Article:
✅ The floods have passed through the Delta and reach as far south as Maun
✅ A good time for mokoro rides
✅ This a good time for seeing African wild dogs

❌ The bush is bare and dust pervades throughout the region
❌ We are still in peak season so you can expect to pay peak rates

 

Should I visit Northern Botswana in September?
The climate has changed again and winter is all but gone.

Night time temperatures rise rapidly within the month and by month’s end, with averages reaching 59°F (15°C) and daytime temperatures soaring well into the 80’s (high 20’s).

✅ The sun shines, the skies are clear and it is extremely dry
✅ The elephant and buffalo concentrations are still great
✅ The predators are busy as the season takes its toll on prey species – a time of plenty for the lions
✅ Carmine bee-eaters and other migrant birds return from winter grounds
✅ Fish begin to get active again
✅ A good time for mokoro rides

❌ Water levels slowly start to drop as the waters from Angola subside
❌ September can start to get quite hot.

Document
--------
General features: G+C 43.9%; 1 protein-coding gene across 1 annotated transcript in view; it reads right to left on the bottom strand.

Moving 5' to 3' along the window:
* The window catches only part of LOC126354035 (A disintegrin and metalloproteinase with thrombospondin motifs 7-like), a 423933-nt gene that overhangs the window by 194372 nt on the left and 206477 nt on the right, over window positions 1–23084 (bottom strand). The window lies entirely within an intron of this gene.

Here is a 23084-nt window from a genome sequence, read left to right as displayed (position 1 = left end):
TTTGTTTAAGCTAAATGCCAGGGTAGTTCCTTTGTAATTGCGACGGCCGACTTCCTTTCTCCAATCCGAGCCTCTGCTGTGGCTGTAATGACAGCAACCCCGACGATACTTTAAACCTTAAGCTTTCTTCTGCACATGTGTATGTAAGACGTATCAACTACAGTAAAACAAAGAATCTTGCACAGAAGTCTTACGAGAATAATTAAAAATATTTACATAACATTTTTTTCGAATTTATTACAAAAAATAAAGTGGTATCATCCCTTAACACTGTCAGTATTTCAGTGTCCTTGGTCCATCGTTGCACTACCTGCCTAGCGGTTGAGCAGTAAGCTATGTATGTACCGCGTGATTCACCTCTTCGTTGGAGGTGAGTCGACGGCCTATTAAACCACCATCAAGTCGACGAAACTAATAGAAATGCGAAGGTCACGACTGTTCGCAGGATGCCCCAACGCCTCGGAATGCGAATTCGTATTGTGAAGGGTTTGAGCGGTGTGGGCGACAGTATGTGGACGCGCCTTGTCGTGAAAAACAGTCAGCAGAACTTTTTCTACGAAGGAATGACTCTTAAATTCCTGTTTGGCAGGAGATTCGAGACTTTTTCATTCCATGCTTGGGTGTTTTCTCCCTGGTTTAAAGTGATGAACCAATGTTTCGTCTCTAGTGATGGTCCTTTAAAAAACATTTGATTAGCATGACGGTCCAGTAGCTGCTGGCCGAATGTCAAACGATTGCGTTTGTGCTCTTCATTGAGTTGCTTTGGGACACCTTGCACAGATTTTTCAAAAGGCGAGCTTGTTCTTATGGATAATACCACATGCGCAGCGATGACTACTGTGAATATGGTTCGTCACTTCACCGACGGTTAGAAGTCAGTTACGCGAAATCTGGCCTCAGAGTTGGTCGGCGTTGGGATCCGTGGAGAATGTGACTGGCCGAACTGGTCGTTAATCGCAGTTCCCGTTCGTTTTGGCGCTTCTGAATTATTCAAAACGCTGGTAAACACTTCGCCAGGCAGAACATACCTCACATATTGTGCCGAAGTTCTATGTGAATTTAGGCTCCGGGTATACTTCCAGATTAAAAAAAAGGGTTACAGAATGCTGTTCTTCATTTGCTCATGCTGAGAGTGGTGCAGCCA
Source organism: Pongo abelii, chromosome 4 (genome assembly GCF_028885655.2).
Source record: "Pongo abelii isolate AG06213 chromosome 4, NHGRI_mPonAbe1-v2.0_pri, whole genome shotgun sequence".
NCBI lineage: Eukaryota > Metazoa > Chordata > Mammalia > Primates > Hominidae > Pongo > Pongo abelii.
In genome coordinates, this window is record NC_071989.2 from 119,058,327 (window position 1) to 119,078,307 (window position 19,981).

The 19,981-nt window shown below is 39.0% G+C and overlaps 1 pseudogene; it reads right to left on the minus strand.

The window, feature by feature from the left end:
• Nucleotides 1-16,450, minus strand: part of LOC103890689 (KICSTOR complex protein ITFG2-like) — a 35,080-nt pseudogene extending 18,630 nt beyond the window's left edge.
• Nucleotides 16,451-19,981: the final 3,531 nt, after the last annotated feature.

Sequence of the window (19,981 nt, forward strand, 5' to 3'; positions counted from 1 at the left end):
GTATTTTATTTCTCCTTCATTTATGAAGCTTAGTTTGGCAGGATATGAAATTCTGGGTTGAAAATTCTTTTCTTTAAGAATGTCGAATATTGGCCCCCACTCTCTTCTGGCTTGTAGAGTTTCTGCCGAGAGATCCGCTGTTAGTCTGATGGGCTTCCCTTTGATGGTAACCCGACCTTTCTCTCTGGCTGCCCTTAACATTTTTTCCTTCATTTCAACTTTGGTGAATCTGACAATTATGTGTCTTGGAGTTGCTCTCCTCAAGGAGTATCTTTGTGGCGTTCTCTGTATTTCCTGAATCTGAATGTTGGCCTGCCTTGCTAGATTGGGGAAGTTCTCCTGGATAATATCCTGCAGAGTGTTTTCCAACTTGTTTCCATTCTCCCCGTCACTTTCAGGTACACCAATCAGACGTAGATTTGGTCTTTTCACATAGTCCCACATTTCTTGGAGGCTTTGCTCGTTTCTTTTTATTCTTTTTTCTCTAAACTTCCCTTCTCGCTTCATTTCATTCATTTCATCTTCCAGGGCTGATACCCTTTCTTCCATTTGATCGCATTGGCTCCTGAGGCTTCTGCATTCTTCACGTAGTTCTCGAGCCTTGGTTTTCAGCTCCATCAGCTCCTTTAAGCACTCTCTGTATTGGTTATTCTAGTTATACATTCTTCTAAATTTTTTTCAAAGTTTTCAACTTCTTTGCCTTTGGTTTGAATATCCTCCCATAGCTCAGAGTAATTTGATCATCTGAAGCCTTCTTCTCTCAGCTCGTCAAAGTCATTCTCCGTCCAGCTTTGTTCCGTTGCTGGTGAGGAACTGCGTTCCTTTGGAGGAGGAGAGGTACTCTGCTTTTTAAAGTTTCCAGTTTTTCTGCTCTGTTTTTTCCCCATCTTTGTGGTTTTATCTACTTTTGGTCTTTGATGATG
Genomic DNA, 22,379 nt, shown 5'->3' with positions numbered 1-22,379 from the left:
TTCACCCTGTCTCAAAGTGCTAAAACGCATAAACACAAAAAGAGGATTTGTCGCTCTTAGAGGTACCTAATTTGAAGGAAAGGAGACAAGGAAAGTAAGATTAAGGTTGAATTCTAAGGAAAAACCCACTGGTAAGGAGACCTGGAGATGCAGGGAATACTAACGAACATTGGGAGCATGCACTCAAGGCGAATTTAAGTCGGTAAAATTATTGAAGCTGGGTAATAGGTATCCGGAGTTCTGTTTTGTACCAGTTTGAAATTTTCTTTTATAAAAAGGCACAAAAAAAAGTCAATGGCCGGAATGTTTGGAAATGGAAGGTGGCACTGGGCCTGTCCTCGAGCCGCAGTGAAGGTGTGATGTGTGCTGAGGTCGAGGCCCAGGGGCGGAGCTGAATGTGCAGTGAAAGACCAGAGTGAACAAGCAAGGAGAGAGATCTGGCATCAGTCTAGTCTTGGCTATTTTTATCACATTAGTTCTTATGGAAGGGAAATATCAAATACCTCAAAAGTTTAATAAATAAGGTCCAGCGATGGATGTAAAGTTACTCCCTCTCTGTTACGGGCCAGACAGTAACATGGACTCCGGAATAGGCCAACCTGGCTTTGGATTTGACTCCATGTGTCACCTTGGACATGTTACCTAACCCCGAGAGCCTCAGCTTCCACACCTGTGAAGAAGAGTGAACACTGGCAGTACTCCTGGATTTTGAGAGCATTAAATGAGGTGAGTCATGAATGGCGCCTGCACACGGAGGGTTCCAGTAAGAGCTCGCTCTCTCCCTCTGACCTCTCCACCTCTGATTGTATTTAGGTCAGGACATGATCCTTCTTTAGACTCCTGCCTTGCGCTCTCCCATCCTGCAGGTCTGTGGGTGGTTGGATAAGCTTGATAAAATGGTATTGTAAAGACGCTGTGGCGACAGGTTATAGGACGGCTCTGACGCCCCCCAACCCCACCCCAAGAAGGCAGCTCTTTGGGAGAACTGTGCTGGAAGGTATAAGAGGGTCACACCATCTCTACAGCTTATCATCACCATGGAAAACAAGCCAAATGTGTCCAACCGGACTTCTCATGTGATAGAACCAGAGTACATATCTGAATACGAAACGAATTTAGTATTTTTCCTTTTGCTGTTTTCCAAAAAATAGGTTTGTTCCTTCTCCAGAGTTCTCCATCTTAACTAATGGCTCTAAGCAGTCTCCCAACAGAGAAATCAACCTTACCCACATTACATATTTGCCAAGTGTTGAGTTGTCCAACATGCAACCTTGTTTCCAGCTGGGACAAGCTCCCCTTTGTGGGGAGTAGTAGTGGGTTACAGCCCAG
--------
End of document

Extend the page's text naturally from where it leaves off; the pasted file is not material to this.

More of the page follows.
Should I visit Northern Botswana in October?
Temperatures soar and game viewing is exceptional.

Day time temperatures rise regularly above 104°F (40°C) and nights are warm with averages in the high 60’s (high teens Celcius).

✅ The pervading dust makes all scenes dramatic
✅ Predator chases erupt into clouds of dust as the eternal game of “eat or be eaten” plays out daily on the wide open plains
✅ There are fishing frenzies with the annual catfish run in the rivers
✅ The Godikwe heronry is full of activity with thousands of birds breeding and nesting
✅ A good time for mokoro rides
✅ This is generally seen as shoulder season so you can expect to pay mid rates

❌ Morning game viewing activities begin very early and nightdrives depart later to avoid the heat of the day